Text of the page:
The process of the project control is usually approached through the development of a Project responsibility matrix, which ensures that none of the project milestones and deliverables are developed, implemented or changed without a previous approval by all responsible participants. The project responsibility matrix is provided in Table 3.

Table 3. Project Responsibility Matrix
 Project management Training CurriculaMarketingEvent Day
Project managerAI,R, SI,R,SI,A, R
Team Leader (Curricula)IAII
Team Leader (Marketing)IIAI
Team Leader (Venue and catering)IIIA,I
Project ownerS,RS,RS,RS,R
Marketing AgencyIIA,IA,I
P ParticipantA Accountable for the TaskR Review RequiredI Input RequiredS Sign-off Required

Outline project risk register

According to standard PM methodologies it is very important to make an outline of the most important risks early in the process of project planning. The ‘risk identification and categorization is perceived as one of the most important elements of a successful project management’ (Turner 2009:210, PMI 2008). The risk categorisation is an actual grouping of the risks according to their impact on the project outcomes (schedule, cost and quality) or according to type of ownership over the risk (Turner 2009:213, PMI 2008). In the process, risks can be assessed as risks with high, moderate, or low impact on project objectives, or external – ones that are outside of the control of the company and internal – within the control of the company. Once the impact and the ownership of the risks are identified, risks are assessed and appropriate mitigation tactics developed. It is what the project management practitioners recognise as the risk management plan of the project (PMI 2008:230).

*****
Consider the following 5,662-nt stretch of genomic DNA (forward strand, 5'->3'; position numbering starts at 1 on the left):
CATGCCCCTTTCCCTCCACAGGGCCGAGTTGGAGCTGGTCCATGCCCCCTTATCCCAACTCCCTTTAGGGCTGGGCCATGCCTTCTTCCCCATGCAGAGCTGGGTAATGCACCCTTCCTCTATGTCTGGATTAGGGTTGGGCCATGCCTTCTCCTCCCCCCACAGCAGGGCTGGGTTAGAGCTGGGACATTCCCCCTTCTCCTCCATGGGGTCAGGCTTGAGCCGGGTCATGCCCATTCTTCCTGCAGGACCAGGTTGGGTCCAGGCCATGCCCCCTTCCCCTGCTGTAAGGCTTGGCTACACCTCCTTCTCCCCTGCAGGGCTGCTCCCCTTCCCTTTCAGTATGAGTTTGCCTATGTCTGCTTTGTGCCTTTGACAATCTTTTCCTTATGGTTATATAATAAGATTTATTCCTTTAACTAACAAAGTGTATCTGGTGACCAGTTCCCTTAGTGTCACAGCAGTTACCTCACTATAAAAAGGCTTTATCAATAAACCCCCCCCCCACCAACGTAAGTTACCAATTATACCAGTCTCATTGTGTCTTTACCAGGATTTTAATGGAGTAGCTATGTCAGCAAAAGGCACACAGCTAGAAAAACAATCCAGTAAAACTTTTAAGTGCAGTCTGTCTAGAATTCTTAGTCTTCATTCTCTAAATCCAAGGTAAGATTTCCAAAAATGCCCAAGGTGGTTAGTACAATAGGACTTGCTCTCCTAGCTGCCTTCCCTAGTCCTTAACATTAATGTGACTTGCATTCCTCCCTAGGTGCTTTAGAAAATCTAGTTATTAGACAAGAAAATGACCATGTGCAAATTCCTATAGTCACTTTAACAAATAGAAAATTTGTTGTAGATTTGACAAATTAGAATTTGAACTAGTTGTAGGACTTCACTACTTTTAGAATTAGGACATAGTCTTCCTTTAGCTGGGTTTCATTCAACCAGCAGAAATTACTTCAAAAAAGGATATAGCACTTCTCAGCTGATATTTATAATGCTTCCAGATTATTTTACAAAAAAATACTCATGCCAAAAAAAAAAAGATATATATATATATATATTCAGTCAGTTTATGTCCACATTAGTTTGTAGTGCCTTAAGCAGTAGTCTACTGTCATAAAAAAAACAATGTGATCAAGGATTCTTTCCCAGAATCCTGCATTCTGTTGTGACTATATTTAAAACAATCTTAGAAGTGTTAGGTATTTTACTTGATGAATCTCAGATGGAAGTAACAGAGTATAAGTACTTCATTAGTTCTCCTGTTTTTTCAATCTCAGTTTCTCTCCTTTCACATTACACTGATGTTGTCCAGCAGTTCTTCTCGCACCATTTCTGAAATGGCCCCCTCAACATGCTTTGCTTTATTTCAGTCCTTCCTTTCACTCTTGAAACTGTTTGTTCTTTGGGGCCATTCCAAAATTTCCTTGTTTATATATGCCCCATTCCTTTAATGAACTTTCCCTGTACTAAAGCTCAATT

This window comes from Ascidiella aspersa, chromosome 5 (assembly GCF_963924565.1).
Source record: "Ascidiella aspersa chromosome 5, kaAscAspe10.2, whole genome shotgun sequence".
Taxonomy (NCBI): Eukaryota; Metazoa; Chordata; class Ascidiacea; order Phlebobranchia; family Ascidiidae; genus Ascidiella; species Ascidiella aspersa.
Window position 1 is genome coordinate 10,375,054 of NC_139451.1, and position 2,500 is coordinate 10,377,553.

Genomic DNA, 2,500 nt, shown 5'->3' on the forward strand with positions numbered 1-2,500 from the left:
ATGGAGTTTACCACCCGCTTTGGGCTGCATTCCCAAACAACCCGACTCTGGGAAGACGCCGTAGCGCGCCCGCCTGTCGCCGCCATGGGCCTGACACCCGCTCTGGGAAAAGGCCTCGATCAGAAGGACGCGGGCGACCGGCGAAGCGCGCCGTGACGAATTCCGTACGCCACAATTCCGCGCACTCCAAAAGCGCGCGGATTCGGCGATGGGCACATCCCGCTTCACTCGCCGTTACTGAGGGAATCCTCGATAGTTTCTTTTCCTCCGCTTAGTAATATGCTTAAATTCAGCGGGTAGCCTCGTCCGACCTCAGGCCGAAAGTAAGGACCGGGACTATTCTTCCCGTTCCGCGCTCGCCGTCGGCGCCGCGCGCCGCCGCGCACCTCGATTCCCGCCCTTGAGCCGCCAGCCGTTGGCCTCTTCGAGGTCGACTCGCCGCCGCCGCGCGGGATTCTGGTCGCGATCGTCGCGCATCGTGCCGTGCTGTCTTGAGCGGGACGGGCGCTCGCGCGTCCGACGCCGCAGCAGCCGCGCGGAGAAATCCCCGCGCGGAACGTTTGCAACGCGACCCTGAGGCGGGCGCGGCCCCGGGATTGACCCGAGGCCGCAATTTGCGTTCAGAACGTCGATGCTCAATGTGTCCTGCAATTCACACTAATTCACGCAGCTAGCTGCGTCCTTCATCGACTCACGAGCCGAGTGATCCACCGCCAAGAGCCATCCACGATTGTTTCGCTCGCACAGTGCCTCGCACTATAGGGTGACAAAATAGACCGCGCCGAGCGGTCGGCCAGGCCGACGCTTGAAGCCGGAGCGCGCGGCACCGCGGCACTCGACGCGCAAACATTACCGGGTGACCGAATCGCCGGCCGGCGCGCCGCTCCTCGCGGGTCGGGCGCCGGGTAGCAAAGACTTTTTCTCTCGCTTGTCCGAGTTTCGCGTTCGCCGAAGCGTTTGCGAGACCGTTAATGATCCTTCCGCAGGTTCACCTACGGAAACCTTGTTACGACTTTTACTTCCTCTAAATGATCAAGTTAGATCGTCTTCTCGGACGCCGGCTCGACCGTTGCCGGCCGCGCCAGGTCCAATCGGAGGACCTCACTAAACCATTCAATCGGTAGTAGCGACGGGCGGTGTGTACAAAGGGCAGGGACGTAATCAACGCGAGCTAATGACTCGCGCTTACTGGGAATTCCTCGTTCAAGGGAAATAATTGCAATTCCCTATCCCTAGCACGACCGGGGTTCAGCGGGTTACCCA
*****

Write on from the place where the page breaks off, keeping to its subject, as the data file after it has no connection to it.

Table 4. Risk identification
NoRisk CategoryRisk eventImpact (description)Impact on project scheduleImpact on project costLikelihood
1.LecturersNo adequate Lecturers are recruited on time;
Lecturers cancel before the event;
Lecturer gets sick or otherwise is prohibited to participate
The training cannot be realized at the scheduled dayHighHigh0.5
2.PrinterAn ambitious schedule for printing of the handbook.
Financial problems.
Printer lost key people and cannot deliver the handbook because of financial problems.
The handbook will not be ready for the trainingLowMedium0.5